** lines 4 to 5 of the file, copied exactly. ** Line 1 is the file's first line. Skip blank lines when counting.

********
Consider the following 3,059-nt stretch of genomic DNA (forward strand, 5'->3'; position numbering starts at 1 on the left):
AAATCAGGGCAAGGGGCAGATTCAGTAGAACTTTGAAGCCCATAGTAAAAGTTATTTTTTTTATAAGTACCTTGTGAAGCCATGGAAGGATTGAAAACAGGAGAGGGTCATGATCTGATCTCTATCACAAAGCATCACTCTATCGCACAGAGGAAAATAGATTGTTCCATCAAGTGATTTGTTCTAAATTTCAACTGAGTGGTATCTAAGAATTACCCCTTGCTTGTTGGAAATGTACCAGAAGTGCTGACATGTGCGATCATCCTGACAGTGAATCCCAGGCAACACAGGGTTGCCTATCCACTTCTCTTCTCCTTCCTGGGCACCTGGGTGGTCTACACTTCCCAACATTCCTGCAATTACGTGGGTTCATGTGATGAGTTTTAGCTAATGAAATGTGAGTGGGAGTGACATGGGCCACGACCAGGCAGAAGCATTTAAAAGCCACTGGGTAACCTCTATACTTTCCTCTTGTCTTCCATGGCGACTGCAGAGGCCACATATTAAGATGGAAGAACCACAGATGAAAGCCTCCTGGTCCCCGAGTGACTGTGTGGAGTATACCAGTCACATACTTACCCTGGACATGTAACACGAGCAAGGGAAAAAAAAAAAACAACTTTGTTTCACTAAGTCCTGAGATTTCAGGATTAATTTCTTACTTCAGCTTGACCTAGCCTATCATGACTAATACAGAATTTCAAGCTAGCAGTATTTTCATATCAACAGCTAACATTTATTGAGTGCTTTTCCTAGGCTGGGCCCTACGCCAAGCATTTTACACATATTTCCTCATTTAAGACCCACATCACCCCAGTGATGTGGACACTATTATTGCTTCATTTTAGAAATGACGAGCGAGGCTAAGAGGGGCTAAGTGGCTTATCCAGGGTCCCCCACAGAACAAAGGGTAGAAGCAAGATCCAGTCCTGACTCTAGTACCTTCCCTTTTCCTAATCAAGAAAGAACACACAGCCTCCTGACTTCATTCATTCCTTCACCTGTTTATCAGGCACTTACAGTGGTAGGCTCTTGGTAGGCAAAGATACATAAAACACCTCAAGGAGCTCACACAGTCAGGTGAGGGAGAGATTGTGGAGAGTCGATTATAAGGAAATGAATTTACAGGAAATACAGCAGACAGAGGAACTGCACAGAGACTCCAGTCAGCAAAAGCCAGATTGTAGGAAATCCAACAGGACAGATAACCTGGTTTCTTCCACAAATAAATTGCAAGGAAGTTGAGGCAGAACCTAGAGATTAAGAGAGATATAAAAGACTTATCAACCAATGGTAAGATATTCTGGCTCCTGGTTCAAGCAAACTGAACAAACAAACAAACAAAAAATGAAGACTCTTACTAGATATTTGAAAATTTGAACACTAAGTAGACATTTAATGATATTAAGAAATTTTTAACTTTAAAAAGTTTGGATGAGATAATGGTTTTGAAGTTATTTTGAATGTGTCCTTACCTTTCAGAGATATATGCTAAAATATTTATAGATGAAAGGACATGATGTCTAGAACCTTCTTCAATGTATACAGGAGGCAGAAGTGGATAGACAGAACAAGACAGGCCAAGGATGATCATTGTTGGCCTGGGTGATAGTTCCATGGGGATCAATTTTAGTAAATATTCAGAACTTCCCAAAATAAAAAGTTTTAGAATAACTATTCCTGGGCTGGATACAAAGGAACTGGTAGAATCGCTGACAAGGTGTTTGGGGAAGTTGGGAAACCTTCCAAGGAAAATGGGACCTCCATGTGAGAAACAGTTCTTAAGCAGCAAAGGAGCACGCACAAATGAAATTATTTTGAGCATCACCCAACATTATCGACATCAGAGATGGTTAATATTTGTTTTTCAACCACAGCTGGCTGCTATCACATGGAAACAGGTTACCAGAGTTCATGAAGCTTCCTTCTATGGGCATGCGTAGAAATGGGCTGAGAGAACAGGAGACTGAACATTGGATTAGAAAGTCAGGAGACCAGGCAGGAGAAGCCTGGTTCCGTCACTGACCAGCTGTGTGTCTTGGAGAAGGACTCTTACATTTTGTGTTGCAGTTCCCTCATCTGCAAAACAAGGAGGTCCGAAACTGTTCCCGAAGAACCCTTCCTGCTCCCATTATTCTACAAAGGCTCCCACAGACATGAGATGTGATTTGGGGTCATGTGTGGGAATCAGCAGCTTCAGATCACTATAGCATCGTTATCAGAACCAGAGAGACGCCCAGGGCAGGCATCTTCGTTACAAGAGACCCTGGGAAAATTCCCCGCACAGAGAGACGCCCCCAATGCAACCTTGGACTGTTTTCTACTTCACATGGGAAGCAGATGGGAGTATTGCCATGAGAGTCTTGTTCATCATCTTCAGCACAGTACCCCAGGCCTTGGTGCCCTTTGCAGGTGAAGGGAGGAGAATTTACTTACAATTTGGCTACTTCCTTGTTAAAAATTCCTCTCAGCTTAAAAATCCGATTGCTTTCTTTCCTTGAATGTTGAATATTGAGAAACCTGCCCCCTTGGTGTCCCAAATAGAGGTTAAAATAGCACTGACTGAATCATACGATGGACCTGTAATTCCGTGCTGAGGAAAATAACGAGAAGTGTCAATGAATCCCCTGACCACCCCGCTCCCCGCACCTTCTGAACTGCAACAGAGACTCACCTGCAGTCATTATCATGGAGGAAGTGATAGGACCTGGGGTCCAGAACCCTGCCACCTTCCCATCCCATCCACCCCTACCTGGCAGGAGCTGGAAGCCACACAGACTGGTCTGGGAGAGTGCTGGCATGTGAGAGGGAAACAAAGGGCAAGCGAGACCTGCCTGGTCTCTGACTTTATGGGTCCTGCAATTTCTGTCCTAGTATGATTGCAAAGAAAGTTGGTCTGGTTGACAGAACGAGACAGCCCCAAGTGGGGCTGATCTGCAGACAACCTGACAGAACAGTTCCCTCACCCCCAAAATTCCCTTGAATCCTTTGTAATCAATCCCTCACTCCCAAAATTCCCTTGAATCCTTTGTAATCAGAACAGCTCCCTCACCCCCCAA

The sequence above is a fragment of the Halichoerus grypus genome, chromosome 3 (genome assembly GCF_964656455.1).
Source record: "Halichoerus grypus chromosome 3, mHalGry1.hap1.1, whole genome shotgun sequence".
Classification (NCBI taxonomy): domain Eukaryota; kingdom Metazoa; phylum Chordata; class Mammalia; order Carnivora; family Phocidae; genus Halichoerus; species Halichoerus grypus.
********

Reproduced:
Source record: "Halichoerus grypus chromosome 3, mHalGry1.hap1.1, whole genome shotgun sequence".
Classification (NCBI taxonomy): domain Eukaryota; kingdom Metazoa; phylum Chordata; class Mammalia; order Carnivora; family Phocidae; genus Halichoerus; species Halichoerus grypus.